In March 2020, Ethical Consumer searched the Little Soap Company website for information on its supply chain management. The company also returned a questionnaire with information about its supply chain management.
The company was a small enterprise (turnover under £10.2million) providing mostly organic products. However, these had not been Organic certified, and therefore did not guarentee any social protections in supply chains. It's products were manufactured in the UK, and the company stated that 'all suppliers are UK based'. Although the UK had fairly robust labout laws, there were still labour rights issues such as modern slavery in the country. It was also likely that the company would have some second tier suppliers (e.g. ingredients suppliers) from outside the UK.
The company was therefore expected to have a full supply chain management policy. No such information was found.
Supply chain policy (poor)
A strong policy would include the following commitments: no use of forced labour, permission of freedom of association, payment of a living wage, the restriction of working hours to 48 hours plus 12 overtime (without exception), no use of a child labour (under 15 or 14 if ILO exempt), no discrimination by race, sex or for any other reason.
Stakeholder engagement (poor)
Ethical Consumer deemed it necessary for companies to demonstrate stakeholder engagement, such as through membership of the Ethical Trade Initiative, Fair Labour Association or Social Accountability International. Companies were also expected to engage with Trade Unions, NGOs and/or not-for-profit organisations which could systematically verify the company's supply chain audits, and for workers to have access to an anonymous complaints system, free of charge and in their own language.
Auditing and Reporting (poor)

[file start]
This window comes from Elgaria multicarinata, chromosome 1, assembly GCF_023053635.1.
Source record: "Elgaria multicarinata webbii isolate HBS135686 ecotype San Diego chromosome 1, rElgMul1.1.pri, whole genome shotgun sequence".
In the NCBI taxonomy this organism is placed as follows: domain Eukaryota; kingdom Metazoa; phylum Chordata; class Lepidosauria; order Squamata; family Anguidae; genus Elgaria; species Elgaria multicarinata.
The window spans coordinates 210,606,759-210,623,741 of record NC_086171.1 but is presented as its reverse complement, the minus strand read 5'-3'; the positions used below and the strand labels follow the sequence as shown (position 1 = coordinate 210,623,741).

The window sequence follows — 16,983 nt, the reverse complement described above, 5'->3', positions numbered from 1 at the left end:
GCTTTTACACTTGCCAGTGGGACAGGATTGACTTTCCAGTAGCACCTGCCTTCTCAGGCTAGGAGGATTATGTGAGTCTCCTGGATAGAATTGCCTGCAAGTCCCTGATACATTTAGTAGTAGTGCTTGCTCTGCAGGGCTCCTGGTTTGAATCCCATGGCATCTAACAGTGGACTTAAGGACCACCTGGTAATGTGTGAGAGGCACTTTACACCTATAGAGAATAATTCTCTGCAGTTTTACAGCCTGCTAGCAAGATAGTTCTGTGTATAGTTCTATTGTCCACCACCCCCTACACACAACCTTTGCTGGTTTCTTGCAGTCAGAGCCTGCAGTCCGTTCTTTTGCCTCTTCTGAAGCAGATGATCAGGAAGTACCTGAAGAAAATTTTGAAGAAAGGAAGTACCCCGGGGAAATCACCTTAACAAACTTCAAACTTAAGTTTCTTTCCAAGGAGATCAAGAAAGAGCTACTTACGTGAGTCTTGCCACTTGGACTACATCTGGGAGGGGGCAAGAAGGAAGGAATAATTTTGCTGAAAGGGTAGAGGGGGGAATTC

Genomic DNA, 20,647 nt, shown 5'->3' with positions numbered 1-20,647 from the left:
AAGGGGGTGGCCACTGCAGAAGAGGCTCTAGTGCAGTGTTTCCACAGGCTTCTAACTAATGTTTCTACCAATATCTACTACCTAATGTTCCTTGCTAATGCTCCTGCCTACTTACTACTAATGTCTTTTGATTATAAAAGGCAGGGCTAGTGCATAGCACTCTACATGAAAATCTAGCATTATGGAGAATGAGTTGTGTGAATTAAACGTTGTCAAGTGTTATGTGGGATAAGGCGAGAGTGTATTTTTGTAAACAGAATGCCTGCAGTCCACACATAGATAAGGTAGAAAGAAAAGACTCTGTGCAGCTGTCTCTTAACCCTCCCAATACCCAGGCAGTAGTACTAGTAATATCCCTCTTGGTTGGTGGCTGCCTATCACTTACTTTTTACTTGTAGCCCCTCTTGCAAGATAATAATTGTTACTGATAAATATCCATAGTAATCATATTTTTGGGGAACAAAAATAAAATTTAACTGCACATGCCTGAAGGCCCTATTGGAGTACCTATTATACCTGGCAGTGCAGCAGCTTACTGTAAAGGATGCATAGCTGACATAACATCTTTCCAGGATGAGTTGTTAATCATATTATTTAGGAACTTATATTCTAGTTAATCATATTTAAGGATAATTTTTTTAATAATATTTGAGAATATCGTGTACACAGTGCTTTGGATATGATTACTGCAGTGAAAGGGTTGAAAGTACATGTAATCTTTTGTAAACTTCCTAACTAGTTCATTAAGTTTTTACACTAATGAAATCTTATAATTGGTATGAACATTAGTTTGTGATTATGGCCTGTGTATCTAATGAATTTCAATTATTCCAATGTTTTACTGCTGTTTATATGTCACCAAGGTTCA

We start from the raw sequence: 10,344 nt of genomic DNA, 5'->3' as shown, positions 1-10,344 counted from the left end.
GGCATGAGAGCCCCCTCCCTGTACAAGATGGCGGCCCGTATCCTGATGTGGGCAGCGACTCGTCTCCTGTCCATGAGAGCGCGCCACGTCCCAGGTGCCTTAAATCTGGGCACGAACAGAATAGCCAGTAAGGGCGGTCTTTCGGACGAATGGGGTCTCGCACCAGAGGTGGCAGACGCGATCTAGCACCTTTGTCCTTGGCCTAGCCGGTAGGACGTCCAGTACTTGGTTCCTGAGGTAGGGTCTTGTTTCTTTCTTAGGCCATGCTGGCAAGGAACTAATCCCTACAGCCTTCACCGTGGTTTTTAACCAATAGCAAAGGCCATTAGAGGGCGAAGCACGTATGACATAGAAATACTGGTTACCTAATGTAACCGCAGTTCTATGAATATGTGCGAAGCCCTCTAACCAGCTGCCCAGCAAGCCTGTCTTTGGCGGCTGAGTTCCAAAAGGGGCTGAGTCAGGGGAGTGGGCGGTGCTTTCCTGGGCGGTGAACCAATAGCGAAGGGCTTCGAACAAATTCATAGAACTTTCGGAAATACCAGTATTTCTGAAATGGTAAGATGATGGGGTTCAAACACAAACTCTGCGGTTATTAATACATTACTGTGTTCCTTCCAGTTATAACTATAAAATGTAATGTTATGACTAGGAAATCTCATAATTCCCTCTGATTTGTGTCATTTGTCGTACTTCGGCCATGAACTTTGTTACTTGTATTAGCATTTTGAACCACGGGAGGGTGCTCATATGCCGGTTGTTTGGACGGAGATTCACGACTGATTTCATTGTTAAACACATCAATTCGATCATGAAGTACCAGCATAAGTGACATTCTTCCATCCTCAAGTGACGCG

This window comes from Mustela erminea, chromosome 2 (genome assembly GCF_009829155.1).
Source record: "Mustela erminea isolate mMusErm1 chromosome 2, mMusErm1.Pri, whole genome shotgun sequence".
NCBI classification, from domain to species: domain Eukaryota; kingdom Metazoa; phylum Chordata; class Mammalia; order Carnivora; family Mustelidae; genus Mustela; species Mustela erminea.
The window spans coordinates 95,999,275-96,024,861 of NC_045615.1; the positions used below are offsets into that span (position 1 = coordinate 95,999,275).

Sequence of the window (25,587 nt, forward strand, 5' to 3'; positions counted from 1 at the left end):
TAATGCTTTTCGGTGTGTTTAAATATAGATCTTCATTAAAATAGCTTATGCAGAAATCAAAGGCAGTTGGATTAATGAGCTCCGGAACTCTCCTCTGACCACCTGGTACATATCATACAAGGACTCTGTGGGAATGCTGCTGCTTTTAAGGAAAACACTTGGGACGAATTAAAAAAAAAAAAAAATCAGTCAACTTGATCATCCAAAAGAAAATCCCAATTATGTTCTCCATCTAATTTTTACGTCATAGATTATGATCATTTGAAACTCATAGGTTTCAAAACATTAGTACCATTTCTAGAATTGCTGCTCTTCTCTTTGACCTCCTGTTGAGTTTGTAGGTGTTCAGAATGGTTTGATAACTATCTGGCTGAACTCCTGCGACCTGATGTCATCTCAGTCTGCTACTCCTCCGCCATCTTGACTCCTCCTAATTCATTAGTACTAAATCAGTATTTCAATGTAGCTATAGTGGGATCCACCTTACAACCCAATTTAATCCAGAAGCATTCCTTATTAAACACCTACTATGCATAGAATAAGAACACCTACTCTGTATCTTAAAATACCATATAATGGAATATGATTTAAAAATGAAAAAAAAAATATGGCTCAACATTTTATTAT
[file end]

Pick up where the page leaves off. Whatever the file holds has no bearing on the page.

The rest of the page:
Ethical Consumer deemed it necessary for companies to have an auditing and reporting system. Results of audits should be publicly reported and quantitatively analysed. The company should have a scheduled and transparent audit plan that applies to their whole supply chain, including some second tier suppliers. The company should also have a staged policy for non-compliance. The costs of the audit should be borne by the company.
The company's questionnaire stated: "We use external manufacturers (UK based) within the supply chain, all with industry recognised audits in place." However, it was unclear what this meant.
Difficult issues (poor)
Ethical Consumer also deemed it necessary for companies to address other difficult issues in their supply chains. This would include ongoing training for agents, or rewards for suppliers, or preference for long term suppliers. It would also include acknowledgement of audit fraud and unannounced audits, and measures taken to address the issue of living wages, particularly among outworkers, and illegal freedom of association.
The company did not have any publicly available information on any of the above, therefore it received Ethical Consumer's worst rating for Supply Chain Management and lost a whole mark in this category.

Reference: (12 March 2020)